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Spraying mosquitoes cost-effective West Nile virus reduction strategy.

RESPONDING to a West Nile virus epidemic in Sacramento County, Calif., cost the local government more than $700,000, and a cost-benefit analysis found only 15 West Nile cases needed to be prevented to make the emergency spraying cost-effective.

The 2005 West Nile virus outbreak in Sacramento County had a total local economic impact of almost $3 million, the majority of which was linked to medical care, according to a study in the March issue of Emerging Infectious Diseases. In that outbreak, about 160 human cases of West Nile virus were reported, and local authorities responded by conducting an emergency aerial spray to control mosquitoes.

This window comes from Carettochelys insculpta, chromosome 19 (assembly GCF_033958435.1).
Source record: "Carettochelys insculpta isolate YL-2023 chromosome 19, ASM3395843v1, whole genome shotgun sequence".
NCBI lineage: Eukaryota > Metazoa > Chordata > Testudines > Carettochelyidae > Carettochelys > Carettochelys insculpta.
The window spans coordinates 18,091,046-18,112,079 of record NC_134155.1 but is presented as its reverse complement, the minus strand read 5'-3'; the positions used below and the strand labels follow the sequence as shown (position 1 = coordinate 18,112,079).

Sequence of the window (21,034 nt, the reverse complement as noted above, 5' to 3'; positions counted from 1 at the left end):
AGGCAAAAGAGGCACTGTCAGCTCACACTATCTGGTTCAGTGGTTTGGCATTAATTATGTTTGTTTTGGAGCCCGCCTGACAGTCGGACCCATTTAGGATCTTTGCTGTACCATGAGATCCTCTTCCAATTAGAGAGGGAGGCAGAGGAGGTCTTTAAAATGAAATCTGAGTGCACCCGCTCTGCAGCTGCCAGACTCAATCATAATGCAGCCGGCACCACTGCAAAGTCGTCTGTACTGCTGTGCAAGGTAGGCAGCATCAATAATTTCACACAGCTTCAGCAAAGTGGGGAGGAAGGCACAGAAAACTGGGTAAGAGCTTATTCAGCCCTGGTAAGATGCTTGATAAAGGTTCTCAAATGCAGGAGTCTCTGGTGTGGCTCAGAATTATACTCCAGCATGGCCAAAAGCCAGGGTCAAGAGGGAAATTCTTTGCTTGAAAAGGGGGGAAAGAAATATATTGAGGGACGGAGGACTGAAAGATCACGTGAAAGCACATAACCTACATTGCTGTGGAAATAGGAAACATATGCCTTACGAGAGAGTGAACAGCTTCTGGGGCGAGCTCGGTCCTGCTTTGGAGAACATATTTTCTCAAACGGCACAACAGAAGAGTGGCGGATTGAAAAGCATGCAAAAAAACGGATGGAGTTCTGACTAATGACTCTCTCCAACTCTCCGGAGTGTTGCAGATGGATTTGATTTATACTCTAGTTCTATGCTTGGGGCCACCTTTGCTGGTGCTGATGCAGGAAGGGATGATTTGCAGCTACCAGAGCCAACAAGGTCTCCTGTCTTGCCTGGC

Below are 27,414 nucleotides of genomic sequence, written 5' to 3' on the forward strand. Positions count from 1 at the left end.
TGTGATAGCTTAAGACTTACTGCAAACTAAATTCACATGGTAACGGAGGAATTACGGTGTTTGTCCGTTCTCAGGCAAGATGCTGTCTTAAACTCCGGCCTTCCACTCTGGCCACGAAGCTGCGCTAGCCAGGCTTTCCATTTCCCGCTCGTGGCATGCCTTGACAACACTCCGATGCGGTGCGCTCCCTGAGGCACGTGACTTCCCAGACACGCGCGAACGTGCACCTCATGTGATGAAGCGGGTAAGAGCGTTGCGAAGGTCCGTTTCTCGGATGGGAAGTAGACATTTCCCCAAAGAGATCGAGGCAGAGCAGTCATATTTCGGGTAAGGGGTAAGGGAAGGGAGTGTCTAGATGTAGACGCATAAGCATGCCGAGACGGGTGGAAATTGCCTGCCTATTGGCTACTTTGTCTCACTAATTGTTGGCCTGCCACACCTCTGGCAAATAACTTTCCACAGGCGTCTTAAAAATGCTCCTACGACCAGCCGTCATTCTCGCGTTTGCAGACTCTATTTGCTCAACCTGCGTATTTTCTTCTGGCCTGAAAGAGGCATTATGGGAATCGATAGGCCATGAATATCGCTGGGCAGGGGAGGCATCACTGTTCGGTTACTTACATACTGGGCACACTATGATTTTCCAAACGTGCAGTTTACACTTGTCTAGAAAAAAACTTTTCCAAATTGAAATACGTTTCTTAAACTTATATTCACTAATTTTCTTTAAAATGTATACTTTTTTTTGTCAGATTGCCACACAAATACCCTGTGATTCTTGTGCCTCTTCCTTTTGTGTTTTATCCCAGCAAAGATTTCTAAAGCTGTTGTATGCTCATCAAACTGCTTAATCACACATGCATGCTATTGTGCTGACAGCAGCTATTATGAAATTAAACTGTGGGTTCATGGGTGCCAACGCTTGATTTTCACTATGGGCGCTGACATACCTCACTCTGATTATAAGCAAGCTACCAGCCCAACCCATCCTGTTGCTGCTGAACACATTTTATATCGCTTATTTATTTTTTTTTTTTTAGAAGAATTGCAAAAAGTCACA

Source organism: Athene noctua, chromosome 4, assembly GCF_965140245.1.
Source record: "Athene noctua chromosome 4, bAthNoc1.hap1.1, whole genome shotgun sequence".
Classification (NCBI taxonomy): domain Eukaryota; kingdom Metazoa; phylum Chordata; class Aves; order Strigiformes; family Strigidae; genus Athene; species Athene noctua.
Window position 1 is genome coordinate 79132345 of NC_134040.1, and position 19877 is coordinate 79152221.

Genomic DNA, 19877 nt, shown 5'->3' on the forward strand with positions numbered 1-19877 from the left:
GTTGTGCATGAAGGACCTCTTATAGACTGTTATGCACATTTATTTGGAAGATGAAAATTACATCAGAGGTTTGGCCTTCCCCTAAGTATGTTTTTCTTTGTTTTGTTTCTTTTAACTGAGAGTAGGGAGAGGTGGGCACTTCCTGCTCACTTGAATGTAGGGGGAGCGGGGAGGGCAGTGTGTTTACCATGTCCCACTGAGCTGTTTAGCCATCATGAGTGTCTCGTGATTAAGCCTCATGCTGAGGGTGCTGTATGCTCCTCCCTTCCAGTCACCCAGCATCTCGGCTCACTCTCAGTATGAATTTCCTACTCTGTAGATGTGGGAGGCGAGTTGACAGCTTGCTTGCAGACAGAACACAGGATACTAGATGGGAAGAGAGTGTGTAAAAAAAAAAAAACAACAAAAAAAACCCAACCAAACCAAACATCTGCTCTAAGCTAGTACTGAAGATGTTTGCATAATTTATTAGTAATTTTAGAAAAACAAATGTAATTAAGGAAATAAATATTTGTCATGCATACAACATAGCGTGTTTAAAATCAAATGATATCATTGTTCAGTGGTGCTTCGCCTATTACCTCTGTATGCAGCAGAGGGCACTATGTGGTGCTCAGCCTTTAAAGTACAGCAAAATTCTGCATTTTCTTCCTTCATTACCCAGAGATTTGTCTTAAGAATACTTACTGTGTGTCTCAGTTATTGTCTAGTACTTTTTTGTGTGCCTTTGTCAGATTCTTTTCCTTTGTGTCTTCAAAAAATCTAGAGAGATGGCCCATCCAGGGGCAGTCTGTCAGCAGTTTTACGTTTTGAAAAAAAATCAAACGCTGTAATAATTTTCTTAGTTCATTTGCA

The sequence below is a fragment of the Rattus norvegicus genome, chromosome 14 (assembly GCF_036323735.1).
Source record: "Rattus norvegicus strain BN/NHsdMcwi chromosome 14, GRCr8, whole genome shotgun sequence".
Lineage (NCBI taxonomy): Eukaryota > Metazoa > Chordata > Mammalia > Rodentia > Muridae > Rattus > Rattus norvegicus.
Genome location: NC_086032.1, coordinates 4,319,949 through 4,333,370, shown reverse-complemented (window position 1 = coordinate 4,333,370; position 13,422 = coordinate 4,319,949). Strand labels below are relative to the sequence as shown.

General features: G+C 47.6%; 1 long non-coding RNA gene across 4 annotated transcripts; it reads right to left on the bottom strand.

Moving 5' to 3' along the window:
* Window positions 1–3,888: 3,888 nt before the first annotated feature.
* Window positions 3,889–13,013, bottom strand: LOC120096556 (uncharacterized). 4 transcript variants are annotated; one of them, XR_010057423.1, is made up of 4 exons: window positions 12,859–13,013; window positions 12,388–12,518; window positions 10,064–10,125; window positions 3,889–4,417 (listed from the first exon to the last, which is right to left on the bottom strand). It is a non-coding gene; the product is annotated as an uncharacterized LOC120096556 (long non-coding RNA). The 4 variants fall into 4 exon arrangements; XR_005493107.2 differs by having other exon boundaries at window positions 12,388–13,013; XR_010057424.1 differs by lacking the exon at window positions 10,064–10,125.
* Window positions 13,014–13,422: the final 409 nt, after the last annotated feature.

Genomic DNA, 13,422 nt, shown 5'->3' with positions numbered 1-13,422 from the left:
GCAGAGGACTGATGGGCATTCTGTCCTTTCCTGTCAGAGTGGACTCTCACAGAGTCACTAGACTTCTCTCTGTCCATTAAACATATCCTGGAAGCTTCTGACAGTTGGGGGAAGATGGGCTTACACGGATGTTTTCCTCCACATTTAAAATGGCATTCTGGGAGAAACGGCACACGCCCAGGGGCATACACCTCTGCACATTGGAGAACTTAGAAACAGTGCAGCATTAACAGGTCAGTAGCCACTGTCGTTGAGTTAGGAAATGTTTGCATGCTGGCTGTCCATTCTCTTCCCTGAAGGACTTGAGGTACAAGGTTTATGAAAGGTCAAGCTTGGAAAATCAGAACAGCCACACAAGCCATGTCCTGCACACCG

The study was based on inpatient and outpatient costs for patients treated for West Nile virus infection as well as miscellaneous costs such as home health care, transportation and productivity loss. The study's authors said their analysis may have underestimated the actual cost of the 2005 West Nile outbreak because "pain and distress are difficult to estimate monetarily but probably are important factors in the comprehensive costs" of West Nile virus disease.
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Title Annotation:HEALTH FINDINGS: The latest public health studies and research
Author:Currie, Donya
Publication:The Nation's Health
Date:Apr 1, 2010
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